Take A Break From Breaking News And Learn How To Handle Headline-Related Stress

For anyone with basic internet connection or a TV, rolling news is inescapable. Push notifications, 24/7 news channels, half-hourly radio updates, browser homepages, newspapers and magazines have made the 21st Century the age of the headline – and with so many sources competing for our attention, those headlines have become bolder and more sensationalist than ever before. When that’s combined with genuinely seismic world events – Donald Trump’s presidency, climate change, Brexit – news coverage can really start to stress you out.

According to a study conducted by the American Psychological Association in 2017, approximately two thirds of those surveyed cited the 24-hour news cycle as a major contributor to their stress about the world and the future. There’s even a name for it, Headline Stress Disorder, coined by Steven Stosny, PhD, in relation to the presidential election campaign in 2016.

If you find yourself overwhelmed, angry or otherwise emotionally strained by unrelenting headlines, learning to cope is a matter of maintaining perspective and finding ways to detach from the coverage.

‘A need for news ‘is like any tech addiction: constant checking causes the release of dopamine’

Keep Your Checking In Check
If you look at your phone as soon as you wake up, the first thing you’re likely to see is a breaking news headline – and it’s highly unlikely that’s going to fill you with joy for the day ahead. A simple solution for that is to turn notifications off in your phone’s settings. ‘This way,’ says Dr Jana Scrivani janascrivani.com, ‘you control when and how you consume today's headlines, rather than the other way around.’ Scrivani also recommends setting a daily limit on your news consumption: ‘perhaps no more than half an hour a day.’ Not only is there only so much information we can process, but obsessively checking the news can lead to changes in our brains.

Dr Jessamy Hibberd says that a need for news ‘is like any tech addiction: constant checking causes the release of dopamine, the feel-good neurotransmitter, which is stimulated by the unpredictability you get when you check online for updates. The fact it’s not guaranteed – there may or may not be more news breaking – adds to that.’ To pull yourself away, Dr Hibberd says something as simple as ‘moving your phone out of your bedroom, so it’s not something you check first thing in the morning and last minute at night’, can be an effective means of limitation.

Be A Force For Good
When nations the other side of the world are gripped by crisis, it can be tough to just sit back and watch. But while you might be powerless to affect far-flung events, focusing your attention closer to home can alleviate the sense of helplessness.

‘It helps to find a way to do something concrete in your own neighborhood or community,’ says McNaughton-Cassill. ‘If you’re concerned about a social issue, find a way to contribute to solutions.’ That might mean volunteering at a local food bank, or helping out with a community project – anything that allows you to address an issue in practical terms.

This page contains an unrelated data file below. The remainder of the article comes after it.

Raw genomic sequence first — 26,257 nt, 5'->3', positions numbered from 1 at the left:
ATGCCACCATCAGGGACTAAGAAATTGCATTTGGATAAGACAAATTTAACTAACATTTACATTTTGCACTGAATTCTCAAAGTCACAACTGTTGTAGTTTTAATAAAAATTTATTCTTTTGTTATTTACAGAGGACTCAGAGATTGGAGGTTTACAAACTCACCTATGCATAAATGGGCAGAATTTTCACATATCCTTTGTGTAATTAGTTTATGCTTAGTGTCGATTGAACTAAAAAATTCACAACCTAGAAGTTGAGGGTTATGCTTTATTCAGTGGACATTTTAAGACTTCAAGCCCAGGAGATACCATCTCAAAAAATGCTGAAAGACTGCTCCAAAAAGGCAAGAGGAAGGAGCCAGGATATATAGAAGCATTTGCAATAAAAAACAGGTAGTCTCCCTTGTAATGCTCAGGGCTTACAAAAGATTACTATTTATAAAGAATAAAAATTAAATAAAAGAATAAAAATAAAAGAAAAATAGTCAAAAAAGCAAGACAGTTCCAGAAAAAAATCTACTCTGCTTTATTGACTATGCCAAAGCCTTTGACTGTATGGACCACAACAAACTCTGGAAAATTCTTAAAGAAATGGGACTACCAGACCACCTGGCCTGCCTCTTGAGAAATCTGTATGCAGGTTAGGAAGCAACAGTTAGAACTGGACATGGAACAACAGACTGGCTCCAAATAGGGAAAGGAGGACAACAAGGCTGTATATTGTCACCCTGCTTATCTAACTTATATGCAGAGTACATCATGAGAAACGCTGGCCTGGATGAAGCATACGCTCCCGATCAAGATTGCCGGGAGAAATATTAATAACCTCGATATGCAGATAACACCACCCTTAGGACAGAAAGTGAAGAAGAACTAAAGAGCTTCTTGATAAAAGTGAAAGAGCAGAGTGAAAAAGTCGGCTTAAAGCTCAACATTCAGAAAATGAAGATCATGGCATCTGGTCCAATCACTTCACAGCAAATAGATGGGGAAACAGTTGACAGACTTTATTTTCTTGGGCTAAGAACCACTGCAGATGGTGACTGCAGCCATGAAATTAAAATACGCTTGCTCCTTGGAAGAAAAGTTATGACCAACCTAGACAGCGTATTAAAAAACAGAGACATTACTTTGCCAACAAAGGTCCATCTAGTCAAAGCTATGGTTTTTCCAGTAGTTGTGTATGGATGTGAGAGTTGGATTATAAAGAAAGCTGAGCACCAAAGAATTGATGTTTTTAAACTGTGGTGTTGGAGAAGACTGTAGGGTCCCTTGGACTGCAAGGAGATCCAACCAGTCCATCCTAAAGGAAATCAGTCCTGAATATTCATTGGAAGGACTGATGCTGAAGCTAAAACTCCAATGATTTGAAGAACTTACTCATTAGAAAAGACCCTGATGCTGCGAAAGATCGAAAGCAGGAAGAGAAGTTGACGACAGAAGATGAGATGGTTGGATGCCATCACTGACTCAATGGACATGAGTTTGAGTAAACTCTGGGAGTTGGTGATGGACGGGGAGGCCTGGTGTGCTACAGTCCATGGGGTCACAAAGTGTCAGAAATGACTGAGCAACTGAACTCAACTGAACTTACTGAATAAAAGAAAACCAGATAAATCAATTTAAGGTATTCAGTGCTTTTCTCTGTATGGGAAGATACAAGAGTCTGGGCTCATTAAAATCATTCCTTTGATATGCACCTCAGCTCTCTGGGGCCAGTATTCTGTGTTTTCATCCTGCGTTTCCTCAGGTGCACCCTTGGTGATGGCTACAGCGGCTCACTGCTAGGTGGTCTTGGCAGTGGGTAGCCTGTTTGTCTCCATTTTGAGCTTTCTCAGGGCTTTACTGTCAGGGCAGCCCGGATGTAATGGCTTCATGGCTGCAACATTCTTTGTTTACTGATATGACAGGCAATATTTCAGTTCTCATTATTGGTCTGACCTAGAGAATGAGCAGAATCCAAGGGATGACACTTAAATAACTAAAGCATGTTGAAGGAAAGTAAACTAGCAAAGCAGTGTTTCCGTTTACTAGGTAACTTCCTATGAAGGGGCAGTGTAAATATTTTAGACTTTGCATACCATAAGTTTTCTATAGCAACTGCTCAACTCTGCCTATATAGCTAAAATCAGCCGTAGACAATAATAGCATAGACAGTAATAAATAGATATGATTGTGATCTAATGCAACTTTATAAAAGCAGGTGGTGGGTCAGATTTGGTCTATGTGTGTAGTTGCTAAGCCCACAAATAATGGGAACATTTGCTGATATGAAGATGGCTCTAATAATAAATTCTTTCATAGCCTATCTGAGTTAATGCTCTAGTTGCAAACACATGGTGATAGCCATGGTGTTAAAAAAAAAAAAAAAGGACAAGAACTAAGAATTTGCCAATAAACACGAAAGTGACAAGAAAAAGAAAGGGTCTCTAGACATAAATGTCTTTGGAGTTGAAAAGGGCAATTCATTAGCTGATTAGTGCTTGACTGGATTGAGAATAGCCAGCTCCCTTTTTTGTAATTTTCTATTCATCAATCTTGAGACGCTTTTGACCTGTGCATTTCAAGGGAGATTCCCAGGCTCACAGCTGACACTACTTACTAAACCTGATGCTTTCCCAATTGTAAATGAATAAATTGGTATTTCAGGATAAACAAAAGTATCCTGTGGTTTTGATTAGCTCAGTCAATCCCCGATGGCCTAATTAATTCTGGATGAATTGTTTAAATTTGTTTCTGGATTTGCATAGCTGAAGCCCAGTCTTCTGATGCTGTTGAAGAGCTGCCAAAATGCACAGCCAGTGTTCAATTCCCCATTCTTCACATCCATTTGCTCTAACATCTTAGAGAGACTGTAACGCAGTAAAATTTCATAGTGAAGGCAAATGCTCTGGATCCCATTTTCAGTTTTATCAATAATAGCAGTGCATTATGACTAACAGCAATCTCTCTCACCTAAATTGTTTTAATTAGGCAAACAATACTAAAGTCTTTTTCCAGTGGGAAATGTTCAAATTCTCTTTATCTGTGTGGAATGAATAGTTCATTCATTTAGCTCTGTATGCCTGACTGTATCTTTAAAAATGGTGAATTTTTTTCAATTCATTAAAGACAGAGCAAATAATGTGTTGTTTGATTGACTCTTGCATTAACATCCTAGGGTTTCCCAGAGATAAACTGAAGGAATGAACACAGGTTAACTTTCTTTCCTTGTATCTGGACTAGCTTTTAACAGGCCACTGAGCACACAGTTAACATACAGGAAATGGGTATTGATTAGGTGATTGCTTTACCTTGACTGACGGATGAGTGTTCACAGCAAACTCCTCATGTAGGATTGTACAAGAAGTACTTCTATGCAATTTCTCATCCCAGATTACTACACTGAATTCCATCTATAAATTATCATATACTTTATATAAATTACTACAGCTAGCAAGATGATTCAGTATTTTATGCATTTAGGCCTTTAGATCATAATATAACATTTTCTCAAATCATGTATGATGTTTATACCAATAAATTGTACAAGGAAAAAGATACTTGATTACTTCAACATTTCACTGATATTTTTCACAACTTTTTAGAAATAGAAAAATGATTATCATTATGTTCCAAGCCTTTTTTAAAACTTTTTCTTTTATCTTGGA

Keep Things In Perspective
‘Disasters, wars, and interpersonal conflict are not new,’ says clinical psychologist Mary McNaughton-Cassill. ‘The difference is that in a technological, mediated age we know more about things happening around the world than ever before, but often feel helpless to change them.’

McNaughton-Cassill says one solution is to realise that, for most, things could be much worse. ‘There are of course many inequities and issues we need to address,’ she says, ‘but when people tell me that the world has never been so terrible I ask them whether they would rather go back to being a slave in Egypt, a peasant in the middle ages, a soldier in the Revolutionary War, or even just a middle-class American 120 years ago.’

‘Despite what the headlines say, there are positive things happening in the world’

Look For The Positives
With the digital landscape centred on clicks and views, the purpose of headlines is becoming increasingly self-serving: to draw us in. And shock or scandal grab our attention far easier than positive stories lacking in drama and wide-reaching implication. But those stories do exist, and though they may be given less coverage, it benefits us to seek them out.

‘Despite what the headlines say, there are positive things happening in the world,’ says Dr Scrivani. She recommends Goodnewsnetwork.org as a site that can help ensure ‘positive news us a regular part of your headline diet.’ McNaughton-Cassill also recommends ‘seeking out and sharing stories of compassion and success.’ She points to an organisation called Solutions Journalism, which is urging reporters and media outlets to spend more time covering efforts to fix problems, rather than highlighting negative situations.

WHAT NEXT? Watch this short video, to see how ‘solutions journalism’ is spreading positive news stories…